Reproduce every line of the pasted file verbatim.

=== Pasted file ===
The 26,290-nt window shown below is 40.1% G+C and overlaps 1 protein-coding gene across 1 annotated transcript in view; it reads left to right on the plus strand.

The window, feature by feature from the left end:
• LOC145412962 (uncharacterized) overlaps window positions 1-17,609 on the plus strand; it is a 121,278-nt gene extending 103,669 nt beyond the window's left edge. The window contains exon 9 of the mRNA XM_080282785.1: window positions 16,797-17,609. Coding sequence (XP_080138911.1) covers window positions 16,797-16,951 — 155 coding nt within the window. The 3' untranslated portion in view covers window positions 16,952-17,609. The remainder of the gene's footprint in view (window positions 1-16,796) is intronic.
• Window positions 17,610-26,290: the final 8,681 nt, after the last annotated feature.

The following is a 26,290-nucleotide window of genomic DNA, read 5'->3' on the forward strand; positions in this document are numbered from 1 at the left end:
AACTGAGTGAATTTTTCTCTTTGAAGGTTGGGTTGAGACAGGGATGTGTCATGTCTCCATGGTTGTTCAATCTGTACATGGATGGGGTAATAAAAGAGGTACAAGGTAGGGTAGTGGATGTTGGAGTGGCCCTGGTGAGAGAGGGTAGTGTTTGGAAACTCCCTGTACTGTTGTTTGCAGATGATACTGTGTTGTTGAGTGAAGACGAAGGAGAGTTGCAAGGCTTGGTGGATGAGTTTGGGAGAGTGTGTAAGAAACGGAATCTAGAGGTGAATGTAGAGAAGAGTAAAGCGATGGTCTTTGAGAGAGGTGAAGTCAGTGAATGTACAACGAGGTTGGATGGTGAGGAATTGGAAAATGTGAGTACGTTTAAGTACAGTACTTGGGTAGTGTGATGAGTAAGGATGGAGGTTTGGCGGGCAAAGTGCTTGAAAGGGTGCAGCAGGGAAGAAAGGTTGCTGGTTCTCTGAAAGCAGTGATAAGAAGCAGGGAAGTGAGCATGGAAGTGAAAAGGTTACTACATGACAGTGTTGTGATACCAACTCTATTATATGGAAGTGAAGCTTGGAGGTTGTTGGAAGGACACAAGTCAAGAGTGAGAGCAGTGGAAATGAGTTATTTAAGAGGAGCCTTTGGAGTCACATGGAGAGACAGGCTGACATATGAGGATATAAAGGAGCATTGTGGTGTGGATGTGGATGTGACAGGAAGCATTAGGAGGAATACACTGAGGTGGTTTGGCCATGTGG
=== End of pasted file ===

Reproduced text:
The 26,290-nt window shown below is 40.1% G+C and overlaps 1 protein-coding gene across 1 annotated transcript in view; it reads left to right on the plus strand.

The window, feature by feature from the left end:
• LOC145412962 (uncharacterized) overlaps window positions 1-17,609 on the plus strand; it is a 121,278-nt gene extending 103,669 nt beyond the window's left edge. The window contains exon 9 of the mRNA XM_080282785.1: window positions 16,797-17,609. Coding sequence (XP_080138911.1) covers window positions 16,797-16,951 — 155 coding nt within the window. The 3' untranslated portion in view covers window positions 16,952-17,609. The remainder of the gene's footprint in view (window positions 1-16,796) is intronic.
• Window positions 17,610-26,290: the final 8,681 nt, after the last annotated feature.

The following is a 26,290-nucleotide window of genomic DNA, read 5'->3' on the forward strand; positions in this document are numbered from 1 at the left end:
AACTGAGTGAATTTTTCTCTTTGAAGGTTGGGTTGAGACAGGGATGTGTCATGTCTCCATGGTTGTTCAATCTGTACATGGATGGGGTAATAAAAGAGGTACAAGGTAGGGTAGTGGATGTTGGAGTGGCCCTGGTGAGAGAGGGTAGTGTTTGGAAACTCCCTGTACTGTTGTTTGCAGATGATACTGTGTTGTTGAGTGAAGACGAAGGAGAGTTGCAAGGCTTGGTGGATGAGTTTGGGAGAGTGTGTAAGAAACGGAATCTAGAGGTGAATGTAGAGAAGAGTAAAGCGATGGTCTTTGAGAGAGGTGAAGTCAGTGAATGTACAACGAGGTTGGATGGTGAGGAATTGGAAAATGTGAGTACGTTTAAGTACAGTACTTGGGTAGTGTGATGAGTAAGGATGGAGGTTTGGCGGGCAAAGTGCTTGAAAGGGTGCAGCAGGGAAGAAAGGTTGCTGGTTCTCTGAAAGCAGTGATAAGAAGCAGGGAAGTGAGCATGGAAGTGAAAAGGTTACTACATGACAGTGTTGTGATACCAACTCTATTATATGGAAGTGAAGCTTGGAGGTTGTTGGAAGGACACAAGTCAAGAGTGAGAGCAGTGGAAATGAGTTATTTAAGAGGAGCCTTTGGAGTCACATGGAGAGACAGGCTGACATATGAGGATATAAAGGAGCATTGTGGTGTGGATGTGGATGTGACAGGAAGCATTAGGAGGAATACACTGAGGTGGTTTGGCCATGTGG